• 02:00

    Life Without Parole - Is Marriage a Life or Death Sentence?

    in Relationships

    Here from The Smith's - Edward & Debbie Smith. To learn more about the Smith's and their programs visit their website.


    www.meetthesmiths.org

  • 02:00

    Mary Diaz and Human Conflicts Org. Demand More Paroles, 03/20/15

    in Politics Progressive

    At 3pmEST on Fridays, we present Mary Diaz on the "Huaman Rights Demand" radio broadcast. Mary is a prisoner activist who advocates for paroles and pardons. Please call (347)857-3293 to speak on air. You can also listen by computer live or hear the archived tape 24/7. Diaz is affiliated with "Human Conflicts," where "LET MY PEOPLE GO" is the motto. Mary lives in Florida, which had over 5,200 inmates who were parole eligible in 2014 but released fewer than 20. Prison investors on the Pardons and Parole Board are a barrier to freedom for many rehabilitated inmates. 

    Diaz said Alabama's Pardon and Parole Board has become a trendsetter for the rest of the country regarding releases. In Alabama during 2014, the Board considered 6,647 paroles, of which 2,237 were granted. The Board also granted 657 pardons of 798 pardons heard and processed 522 voter rights restorations. That is real progress against mass incarceration. Some of the change may be credited to a lawsuit by the Southern Poverty Law Center against the Alabama prison system.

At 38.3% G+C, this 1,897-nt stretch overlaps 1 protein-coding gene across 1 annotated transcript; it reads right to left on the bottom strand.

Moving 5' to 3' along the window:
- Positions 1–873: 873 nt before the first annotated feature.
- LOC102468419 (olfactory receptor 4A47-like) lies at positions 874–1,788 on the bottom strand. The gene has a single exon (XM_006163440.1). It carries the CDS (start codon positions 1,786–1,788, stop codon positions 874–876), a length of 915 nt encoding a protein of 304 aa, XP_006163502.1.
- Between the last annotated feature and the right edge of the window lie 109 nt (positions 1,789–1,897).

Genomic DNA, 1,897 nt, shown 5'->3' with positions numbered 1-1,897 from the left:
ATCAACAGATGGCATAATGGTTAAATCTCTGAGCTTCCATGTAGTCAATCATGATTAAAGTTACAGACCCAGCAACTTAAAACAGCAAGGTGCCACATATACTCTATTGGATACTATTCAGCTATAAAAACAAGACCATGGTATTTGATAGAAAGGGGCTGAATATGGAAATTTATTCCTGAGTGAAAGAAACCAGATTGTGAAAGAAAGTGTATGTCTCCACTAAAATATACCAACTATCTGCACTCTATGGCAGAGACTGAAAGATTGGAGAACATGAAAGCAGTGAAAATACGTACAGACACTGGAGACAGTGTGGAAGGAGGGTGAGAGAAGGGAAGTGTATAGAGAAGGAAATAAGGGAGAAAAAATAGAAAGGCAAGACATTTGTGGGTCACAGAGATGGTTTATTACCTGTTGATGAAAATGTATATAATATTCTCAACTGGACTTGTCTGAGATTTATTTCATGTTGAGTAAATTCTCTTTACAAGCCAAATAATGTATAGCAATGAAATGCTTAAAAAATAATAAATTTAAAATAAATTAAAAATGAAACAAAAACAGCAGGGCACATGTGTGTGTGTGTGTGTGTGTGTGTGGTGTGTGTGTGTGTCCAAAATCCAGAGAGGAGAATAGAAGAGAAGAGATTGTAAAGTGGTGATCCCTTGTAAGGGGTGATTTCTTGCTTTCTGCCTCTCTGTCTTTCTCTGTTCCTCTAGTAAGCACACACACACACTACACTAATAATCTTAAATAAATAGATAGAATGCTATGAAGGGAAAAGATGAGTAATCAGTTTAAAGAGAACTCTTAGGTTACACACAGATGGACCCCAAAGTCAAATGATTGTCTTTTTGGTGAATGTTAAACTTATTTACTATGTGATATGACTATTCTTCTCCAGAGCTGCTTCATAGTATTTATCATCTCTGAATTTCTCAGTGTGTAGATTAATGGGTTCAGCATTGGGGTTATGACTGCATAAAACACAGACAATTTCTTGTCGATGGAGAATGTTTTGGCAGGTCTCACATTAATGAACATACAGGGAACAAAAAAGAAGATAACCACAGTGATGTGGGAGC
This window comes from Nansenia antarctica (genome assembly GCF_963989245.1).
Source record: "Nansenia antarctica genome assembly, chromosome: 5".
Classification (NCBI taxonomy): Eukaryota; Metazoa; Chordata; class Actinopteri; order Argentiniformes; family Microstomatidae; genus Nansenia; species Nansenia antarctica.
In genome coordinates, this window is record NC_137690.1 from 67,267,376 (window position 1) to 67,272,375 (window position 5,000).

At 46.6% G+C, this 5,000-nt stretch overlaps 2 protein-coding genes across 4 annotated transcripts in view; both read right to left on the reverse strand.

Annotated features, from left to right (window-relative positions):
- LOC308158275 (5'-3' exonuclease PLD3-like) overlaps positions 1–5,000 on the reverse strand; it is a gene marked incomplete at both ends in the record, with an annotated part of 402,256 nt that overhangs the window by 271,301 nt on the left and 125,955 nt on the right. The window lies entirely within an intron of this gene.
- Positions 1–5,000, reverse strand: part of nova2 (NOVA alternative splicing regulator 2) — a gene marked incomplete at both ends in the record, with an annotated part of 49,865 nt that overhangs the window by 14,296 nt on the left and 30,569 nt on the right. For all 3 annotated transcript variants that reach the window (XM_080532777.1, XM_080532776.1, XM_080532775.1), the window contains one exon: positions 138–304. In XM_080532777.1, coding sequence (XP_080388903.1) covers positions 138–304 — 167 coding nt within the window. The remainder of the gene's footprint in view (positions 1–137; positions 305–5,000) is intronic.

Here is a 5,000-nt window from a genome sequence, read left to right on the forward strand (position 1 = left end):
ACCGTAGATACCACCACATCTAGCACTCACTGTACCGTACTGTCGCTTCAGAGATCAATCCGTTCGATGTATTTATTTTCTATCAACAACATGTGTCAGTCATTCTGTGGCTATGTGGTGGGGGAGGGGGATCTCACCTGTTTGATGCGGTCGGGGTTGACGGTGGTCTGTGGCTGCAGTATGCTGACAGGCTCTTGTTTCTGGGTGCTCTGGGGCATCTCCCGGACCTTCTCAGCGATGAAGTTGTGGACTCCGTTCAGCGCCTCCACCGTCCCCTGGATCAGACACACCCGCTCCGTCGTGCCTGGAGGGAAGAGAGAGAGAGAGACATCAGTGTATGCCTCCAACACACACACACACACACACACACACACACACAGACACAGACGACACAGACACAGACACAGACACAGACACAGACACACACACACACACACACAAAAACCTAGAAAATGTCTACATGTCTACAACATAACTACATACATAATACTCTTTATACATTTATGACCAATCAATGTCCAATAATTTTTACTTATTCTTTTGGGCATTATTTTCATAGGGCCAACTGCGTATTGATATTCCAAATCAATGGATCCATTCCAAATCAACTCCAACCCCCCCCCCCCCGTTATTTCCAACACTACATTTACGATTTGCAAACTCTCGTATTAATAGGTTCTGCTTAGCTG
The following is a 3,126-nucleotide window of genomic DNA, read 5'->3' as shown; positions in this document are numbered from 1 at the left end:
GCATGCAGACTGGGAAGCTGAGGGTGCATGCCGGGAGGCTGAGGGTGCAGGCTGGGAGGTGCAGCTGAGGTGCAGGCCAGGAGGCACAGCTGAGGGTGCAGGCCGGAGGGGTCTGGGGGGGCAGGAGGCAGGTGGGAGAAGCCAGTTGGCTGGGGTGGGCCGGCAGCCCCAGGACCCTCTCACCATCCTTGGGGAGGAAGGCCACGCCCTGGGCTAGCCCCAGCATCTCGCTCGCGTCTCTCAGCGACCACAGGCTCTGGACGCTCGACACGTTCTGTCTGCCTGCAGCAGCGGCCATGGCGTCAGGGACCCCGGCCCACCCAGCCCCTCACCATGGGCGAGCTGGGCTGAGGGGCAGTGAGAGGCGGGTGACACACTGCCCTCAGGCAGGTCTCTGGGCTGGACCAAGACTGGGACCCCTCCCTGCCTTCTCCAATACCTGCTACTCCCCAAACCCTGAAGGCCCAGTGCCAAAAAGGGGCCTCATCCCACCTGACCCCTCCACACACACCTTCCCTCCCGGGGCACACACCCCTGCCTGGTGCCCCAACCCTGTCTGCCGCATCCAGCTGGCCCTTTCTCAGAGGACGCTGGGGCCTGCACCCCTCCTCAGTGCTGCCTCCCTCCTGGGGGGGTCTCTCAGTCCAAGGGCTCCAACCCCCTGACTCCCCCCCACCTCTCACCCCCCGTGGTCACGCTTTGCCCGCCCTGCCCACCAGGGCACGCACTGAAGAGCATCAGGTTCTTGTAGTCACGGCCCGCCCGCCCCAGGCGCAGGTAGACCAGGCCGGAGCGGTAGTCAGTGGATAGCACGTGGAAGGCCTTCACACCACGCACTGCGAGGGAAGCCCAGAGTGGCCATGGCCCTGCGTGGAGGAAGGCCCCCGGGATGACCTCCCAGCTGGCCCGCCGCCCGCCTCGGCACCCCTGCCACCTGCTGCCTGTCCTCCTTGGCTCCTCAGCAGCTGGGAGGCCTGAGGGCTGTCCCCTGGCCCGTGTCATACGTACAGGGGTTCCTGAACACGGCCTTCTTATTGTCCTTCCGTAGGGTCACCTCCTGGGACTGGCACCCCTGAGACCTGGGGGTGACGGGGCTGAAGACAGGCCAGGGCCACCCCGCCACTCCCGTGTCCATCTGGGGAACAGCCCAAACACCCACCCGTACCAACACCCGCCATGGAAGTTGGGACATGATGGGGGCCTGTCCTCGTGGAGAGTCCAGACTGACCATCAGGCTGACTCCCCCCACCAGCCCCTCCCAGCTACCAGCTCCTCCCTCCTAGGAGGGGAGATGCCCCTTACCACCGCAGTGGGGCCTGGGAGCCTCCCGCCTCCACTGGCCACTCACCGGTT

"Presently, Maynard Cooper & Gale is fighting a Southern Poverty Law Center lawsuit that claims the health care provided to Alabama's inmates is inadequate and unconstitutional. Correctional health care firm Corizon is paying the firm to fight the lawsuit on behalf of the state due to a provision in its $224 million contract with the state. In total, the state has spent $1.86 million in taxpayer money to fight prison lawsuits in the past four years." (Report by AL(dot) com). That sum likely also includes a lawsuit by the ‎ACLU for segregating inmates with HIV. Righteous lawsuits litigated in just courts can make justice system reform mandatory.